Human Personality: The Psychodynamic Theory

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The psychodynamic theory was the study of human personality, first popularized by psychologist Sigmund Freud. This essay will discuss the three different structures of personality: the id, ego, and superego. This essay will also discuss repression, projection, displacement, reaction formation, and regression which are the five defense mechanisms.

The Psychodynamic Theory

The psychodynamic theory is focused on understanding human personality. The theory is signified by Sigmund Freud’s idea of how conflict directly impacts personality (Rathus, 2013, p. 244). Sigmund Freud theorized that much of human personality derived from the “preconscious” and “unconscious” portions of the human mind (Rathus, 2013, p. 245). The human personality is divided into three distinct entities that are called the id, the superego, and the ego.

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The unconscious portion of the human mind is primarily occupied with the id. The ego and superego occupy consciousness and the preconscious. The id is where the primary conflict resides in the human personality. It is this conflict present from the day a person is born (Rathus, 2013, p. 245). The ego is used as part of the reasoning that every person has in their consciousness. The ego is what is know as “good reason” (Rathus, 2013, p. 246).

The superego forms as a person grows and matures. The superego is the moral code of the human personality. The superego follows the moral code of what is right and wrong (Rathus, 2013, p. 246). The psychodynamic theory is focused on how the conscious and unconscious regions of the mind act in a balancing to form the human personality. Because of the conflict that is present in the human personality based on the psychodynamic theory the mind has developed defense mechanisms to counteract this conflict. The author states that “the automatic ejection of painful memories and unacceptable urges from conscious awareness” is repression (Rathus, 2013, p. 152). An example of repression is a person witnessing a loved one committing suicide and placing that memory in the far reaches of his or her mind. Projection is placing bad feelings or thoughts onto another person to make one’s self feel better.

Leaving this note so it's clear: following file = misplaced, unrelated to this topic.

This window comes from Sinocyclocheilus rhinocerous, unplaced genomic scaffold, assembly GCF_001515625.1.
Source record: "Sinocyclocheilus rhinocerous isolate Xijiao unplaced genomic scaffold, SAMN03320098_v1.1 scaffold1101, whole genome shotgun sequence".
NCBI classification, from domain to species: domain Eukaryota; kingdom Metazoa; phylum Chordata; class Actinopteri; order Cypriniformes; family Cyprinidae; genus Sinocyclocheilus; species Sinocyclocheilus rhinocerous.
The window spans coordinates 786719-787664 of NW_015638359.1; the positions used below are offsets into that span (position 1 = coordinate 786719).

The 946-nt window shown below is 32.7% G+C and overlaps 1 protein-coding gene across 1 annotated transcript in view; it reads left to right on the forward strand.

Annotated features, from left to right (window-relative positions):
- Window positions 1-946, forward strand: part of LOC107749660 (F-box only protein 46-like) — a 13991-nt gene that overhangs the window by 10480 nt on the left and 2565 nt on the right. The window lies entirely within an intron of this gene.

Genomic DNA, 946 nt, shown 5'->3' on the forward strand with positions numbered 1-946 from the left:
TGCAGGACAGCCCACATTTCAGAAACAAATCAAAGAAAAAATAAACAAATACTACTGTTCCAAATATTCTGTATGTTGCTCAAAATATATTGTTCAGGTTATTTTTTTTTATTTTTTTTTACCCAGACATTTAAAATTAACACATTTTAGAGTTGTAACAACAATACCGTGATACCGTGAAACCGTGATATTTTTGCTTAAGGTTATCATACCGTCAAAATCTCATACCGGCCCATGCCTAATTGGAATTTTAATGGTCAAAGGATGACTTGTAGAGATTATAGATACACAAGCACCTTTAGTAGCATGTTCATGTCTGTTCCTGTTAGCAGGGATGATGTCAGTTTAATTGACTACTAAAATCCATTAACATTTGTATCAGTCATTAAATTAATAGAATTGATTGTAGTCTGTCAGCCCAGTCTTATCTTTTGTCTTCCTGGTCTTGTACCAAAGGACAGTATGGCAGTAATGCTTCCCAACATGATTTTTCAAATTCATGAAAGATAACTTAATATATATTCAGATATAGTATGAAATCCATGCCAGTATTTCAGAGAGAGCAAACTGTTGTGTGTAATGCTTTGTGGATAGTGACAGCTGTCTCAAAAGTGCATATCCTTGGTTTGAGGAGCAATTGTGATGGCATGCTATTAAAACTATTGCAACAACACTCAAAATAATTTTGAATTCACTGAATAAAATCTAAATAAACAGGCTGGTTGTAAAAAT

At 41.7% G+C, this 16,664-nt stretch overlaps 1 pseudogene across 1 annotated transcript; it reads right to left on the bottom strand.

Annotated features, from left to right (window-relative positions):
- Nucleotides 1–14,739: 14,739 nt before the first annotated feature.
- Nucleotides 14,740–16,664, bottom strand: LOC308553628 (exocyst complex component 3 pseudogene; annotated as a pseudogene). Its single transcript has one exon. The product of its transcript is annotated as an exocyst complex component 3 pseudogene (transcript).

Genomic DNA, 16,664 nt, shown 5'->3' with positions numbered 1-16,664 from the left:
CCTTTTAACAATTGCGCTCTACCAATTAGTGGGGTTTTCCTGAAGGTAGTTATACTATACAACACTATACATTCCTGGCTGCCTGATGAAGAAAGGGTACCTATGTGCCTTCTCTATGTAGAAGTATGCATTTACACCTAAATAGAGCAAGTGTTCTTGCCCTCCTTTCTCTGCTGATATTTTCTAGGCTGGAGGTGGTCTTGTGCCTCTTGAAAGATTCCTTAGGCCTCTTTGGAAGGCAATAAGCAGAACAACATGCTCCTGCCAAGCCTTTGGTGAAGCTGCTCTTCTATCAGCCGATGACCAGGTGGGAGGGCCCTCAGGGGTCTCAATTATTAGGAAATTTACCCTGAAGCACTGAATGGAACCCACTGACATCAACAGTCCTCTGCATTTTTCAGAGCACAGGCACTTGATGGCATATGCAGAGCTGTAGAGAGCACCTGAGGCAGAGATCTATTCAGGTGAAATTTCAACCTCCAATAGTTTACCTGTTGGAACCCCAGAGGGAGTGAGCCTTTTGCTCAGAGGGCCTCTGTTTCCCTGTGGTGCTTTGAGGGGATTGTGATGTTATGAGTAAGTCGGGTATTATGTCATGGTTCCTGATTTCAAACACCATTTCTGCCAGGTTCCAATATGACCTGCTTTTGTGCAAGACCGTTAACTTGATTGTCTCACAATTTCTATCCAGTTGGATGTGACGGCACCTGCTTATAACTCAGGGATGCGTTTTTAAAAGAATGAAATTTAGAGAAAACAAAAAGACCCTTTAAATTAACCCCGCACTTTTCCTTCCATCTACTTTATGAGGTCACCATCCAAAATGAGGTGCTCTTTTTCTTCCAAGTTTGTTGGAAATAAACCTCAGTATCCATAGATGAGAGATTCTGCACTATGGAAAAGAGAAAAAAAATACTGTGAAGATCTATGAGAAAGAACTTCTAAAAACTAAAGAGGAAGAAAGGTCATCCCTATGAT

For instance the feelings of jealousy a person has for another person, he or she imagines the other person is actually jealous of him or her is projection. Another form of defense mechanism is displacement. This is when a person instead of acting out in an inappropriate manner towards one object or person and applying this impulse to something more appropriate (ALLPsych Online, 2003, para 7).

For instance a person when angry instead of attacking another person they decided to chop firewood or exercise to channel this anger. Reaction formation is another form of defensive mechanism. Reaction formation can be defined as changing or hiding one’s own true feelings because these feelings cause anxiety (ALLPsych Online, 2003, para 11). For example a person that has a pornography addiction but instead on the outside to the world displays a very strong anti-pornography stance. Regression is when a person returns to a previous stage of development cause by anxiety (ALLPsych Online, 2003, para 12).

For instance a person that begins to feel high levels of anxiety might begin to cry and revert back to the behavior of a small child. The psychodynamic theory and defense mechanism all play a crucial role into the understanding of human personality. Theory shows how the idea of conflict in human unconsciousness is thought to factor into personality. The five defense mechanisms show how people can react to when they encounter different levels of stress. Depending on a person’s personality can also play a role into the defense mechanism they use.


  1. Rathus, S. (2012) Psych Student Edition (3). Wadsworth, Cenage Learning. (174-175).
  2. ALLPsych Online: The Virtual Psychology Classroom. (1999-2003) Psychology 101: Ego defense mechanisms. Retrieved from

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Human Personality: The Psychodynamic Theory. (2016, Jul 09). Retrieved from

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